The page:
06-03-2012 6:49 PM


Re: Dark matter is only the tip..
Currently we know that something generates an electroweak charge in empty space that essentially splits the electroweak force in two (into the weak force and the electromagnetic force). The Higgs is nothing more than the simplest mechanism for doing this.
What if there is no such thing as an electroweak force?, only electromagnetic forces and weak nuclear forces? What would happen to the big bang theory then? For that matter, what would happen to the big bang theory if dark matter and dark energy were myths as well?

This message is a reply to:
 Message 86 by Son Goku, posted 06-03-2012 6:49 PM Son Goku has replied

Replies to this message:
 Message 88 by Panda, posted 06-03-2012 10:20 PM foreveryoung has replied
 Message 94 by Dr Adequate, posted 06-04-2012 3:05 AM foreveryoung has not replied
 Message 98 by Son Goku, posted 06-04-2012 4:20 PM foreveryoung has not replied

  
Panda
Member (Idle past 3795 days)
Posts: 2688
From: UK
Joined: 10-04-2010


(1)
Message 88 of 305 (664650)
06-03-2012 10:20 PM
Reply to: Message 87 by foreveryoung
06-03-2012 9:30 PM


Re: Dark matter is only the tip..
foreveryoung writes:
What if there is no such thing as an electroweak force?, only electromagnetic forces and weak nuclear forces? What would happen to the big bang theory then?
Well...the electorweak epoch occurred after the Big Bang.
Knowing that, are you now able to figure out what affect it would have on the Big Bang?
foreveryoung writes:
For that matter, what would happen to the big bang theory if dark matter and dark energy were myths as well?
Dark Matter and Dark Energy have both been observed.
Your question is similar to asking "What would happen to cowboys if horses were myths?".
Sure, we can waste some time discussing an imaginary scenario - but it is not an actual argument.
Edited by Panda, : No reason given.

CRYSTALS!!

This message is a reply to:
 Message 87 by foreveryoung, posted 06-03-2012 9:30 PM foreveryoung has replied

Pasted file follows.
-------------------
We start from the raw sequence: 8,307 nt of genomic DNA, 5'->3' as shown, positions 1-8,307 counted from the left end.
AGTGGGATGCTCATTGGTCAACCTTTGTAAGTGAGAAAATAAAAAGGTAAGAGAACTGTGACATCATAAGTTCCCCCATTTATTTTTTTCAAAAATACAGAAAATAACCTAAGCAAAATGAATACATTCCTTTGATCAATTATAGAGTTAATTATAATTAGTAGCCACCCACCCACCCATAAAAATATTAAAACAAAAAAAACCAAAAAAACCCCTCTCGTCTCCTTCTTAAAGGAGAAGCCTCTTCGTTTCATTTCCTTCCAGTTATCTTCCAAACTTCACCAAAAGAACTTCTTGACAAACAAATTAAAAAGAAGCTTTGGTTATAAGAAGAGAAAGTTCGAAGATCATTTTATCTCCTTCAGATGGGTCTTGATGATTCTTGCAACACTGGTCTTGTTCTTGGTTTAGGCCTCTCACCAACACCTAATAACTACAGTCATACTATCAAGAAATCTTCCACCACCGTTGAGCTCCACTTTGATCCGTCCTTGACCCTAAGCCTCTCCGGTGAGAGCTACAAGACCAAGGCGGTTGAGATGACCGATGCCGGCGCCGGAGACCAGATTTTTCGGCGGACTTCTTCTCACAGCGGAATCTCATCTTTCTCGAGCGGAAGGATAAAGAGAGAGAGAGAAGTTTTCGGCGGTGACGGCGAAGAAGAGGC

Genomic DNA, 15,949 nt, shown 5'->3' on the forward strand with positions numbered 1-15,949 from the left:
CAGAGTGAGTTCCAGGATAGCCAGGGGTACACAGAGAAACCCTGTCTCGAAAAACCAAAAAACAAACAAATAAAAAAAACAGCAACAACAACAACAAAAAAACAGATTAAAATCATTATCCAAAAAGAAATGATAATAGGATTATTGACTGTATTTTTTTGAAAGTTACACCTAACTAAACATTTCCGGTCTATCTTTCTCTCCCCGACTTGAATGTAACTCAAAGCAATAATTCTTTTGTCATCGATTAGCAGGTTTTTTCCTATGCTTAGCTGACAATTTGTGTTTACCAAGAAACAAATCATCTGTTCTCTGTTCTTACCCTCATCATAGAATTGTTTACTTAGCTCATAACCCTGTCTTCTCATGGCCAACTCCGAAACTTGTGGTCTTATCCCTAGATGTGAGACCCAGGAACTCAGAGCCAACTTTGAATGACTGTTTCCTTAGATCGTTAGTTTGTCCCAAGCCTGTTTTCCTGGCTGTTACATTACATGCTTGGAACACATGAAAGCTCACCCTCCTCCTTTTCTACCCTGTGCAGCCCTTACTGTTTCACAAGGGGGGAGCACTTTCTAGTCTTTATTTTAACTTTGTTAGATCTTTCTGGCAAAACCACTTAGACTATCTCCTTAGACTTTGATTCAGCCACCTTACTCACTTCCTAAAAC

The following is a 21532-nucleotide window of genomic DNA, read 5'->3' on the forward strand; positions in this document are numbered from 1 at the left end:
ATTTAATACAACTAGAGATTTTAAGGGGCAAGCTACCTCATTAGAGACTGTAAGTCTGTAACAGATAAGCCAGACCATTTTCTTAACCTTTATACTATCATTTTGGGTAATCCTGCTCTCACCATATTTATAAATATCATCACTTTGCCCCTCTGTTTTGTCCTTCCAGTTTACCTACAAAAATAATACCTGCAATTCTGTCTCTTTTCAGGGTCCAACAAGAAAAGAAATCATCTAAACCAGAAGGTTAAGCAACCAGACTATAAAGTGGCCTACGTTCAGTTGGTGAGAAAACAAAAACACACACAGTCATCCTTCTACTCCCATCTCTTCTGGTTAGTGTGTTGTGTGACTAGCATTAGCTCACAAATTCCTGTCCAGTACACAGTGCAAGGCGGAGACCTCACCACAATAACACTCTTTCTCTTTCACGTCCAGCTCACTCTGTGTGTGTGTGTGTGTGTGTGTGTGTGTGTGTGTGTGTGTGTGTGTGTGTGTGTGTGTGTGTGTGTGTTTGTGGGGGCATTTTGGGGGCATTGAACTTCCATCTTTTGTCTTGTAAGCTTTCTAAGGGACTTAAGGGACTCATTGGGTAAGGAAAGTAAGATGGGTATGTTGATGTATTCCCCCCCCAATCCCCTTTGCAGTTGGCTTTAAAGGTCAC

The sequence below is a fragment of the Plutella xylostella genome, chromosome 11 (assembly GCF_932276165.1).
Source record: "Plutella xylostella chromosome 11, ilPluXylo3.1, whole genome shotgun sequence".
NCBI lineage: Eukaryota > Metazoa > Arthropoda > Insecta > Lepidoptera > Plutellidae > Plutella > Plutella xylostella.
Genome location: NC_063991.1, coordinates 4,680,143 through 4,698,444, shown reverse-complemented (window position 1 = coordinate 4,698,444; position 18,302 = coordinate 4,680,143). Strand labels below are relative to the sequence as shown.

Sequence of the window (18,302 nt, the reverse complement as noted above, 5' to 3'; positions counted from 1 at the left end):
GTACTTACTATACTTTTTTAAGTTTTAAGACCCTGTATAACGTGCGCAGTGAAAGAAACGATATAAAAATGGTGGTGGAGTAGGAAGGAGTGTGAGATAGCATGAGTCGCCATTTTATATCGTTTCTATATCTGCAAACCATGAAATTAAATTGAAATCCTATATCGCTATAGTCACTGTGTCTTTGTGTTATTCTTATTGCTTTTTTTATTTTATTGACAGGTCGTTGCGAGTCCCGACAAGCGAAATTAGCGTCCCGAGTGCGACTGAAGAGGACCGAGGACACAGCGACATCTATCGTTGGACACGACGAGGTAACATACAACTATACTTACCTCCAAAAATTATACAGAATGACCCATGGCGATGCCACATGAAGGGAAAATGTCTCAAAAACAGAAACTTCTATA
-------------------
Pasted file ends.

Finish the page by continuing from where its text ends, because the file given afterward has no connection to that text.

Replies to this message:
 Message 89 by foreveryoung, posted 06-03-2012 10:38 PM Panda has replied

  
foreveryoung
Member (Idle past 664 days)
Posts: 921
Joined: 12-26-2011


Message 89 of 305 (664652)
06-03-2012 10:38 PM
Reply to: Message 88 by Panda
06-03-2012 10:20 PM


Re: Dark matter is only the tip..
Well...the electorweak epoch occurred after the Big Bang.
How do you know that?
Knowing that, are you now able to figure out what affect it would have on the Big Bang?
That all depends on whether the Big Bang was responsible for producing the electroweak force.
Dark Matter and Dark Energy have both been observed.
Observed or just wrongly concluded by misinterpreting the evidence?
Your question is similar to asking "What would happen to cowboys if horses were myths?".
No it isn't.
Sure, we can waste some time discussing an imaginary scenario -
Why do you say it is imaginary? It is no more imaginary than the big bang itself.
but it is not an actual argument.
I didn't know that I was trying to make an argument. I was asking questions about the validity of certain claims that everybody seems to accept as true.

This message is a reply to:
 Message 88 by Panda, posted 06-03-2012 10:20 PM Panda has replied

Replies to this message:
 Message 90 by Panda, posted 06-03-2012 11:55 PM foreveryoung has replied
 Message 95 by NoNukes, posted 06-04-2012 9:58 AM foreveryoung has not replied

  
Panda
Member (Idle past 3795 days)
Posts: 2688
From: UK
Joined: 10-04-2010


(1)
Message 90 of 305 (664668)
06-03-2012 11:55 PM
Reply to: Message 89 by foreveryoung
06-03-2012 10:38 PM


Re: Dark matter is only the tip..
foreveryoung writes:
How do you know that?
Because that is where the evidence leads us.
To quote Wiki:
"The physics of the electroweak epoch is less speculative and much better understood than the physics of previous periods of the early universe. The existence of W and Z bosons has been demonstrated, and other predictions of electroweak theory have been experimentally verified."
foreveryoung writes:
That all depends on whether the Big Bang was responsible for producing the electroweak force.
No it doesn't.
foreveryoung writes:
Observed or just wrongly concluded by misinterpreting the evidence?
Observed.
foreveryoung writes:
No it isn't.
Yes it is.
foreveryoung writes:
Why do you say it is imaginary?
When you make something up in your head, it is called imaginary.
foreveryoung writes:
It is no more imaginary than the big bang itself.
Correct.
Horses are no more imaginary than the Big Bang.
foreveryoung writes:
I didn't know that I was trying to make an argument.
Good. We are agreed that you have produced no arguments against the Big Bang.
Edited by Panda, : No reason given.

CRYSTALS!!

This message is a reply to:
 Message 89 by foreveryoung, posted 06-03-2012 10:38 PM foreveryoung has replied

Replies to this message:
 Message 91 by foreveryoung, posted 06-04-2012 12:08 AM Panda has replied
 Message 107 by zaius137, posted 06-08-2012 7:43 PM Panda has replied